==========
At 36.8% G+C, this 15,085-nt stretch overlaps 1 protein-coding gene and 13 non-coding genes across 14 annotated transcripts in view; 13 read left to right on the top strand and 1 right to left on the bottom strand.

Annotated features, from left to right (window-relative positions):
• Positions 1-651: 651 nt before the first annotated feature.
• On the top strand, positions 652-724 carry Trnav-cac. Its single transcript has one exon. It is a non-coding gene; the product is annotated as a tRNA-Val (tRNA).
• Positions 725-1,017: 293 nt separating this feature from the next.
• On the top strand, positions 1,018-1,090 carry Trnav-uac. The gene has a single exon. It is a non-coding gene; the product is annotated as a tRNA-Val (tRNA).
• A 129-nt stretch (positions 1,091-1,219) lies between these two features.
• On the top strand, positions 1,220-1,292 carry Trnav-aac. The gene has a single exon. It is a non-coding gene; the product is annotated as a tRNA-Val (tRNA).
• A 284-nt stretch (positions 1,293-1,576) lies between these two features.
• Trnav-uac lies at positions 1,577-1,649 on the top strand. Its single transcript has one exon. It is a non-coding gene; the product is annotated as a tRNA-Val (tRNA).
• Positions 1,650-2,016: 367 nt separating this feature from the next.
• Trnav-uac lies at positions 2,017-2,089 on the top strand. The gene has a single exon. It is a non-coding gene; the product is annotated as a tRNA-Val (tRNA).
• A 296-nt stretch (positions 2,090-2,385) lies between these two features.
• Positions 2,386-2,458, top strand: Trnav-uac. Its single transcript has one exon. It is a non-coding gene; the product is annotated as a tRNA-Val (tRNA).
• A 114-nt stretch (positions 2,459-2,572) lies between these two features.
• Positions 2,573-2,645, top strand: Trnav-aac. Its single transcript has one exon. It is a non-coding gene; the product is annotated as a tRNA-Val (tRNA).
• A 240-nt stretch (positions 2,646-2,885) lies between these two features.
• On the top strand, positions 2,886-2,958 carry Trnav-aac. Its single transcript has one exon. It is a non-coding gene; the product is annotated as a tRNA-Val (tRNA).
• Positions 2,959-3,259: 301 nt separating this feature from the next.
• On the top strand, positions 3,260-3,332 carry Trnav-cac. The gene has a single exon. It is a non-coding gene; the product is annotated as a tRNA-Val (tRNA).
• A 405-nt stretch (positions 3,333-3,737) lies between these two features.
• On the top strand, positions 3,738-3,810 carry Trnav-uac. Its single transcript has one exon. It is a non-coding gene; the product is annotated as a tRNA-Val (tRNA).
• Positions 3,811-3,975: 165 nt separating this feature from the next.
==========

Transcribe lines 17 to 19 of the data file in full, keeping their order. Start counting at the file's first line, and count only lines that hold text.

• A 240-nt stretch (positions 2,646-2,885) lies between these two features.
• On the top strand, positions 2,886-2,958 carry Trnav-aac. Its single transcript has one exon. It is a non-coding gene; the product is annotated as a tRNA-Val (tRNA).
• Positions 2,959-3,259: 301 nt separating this feature from the next.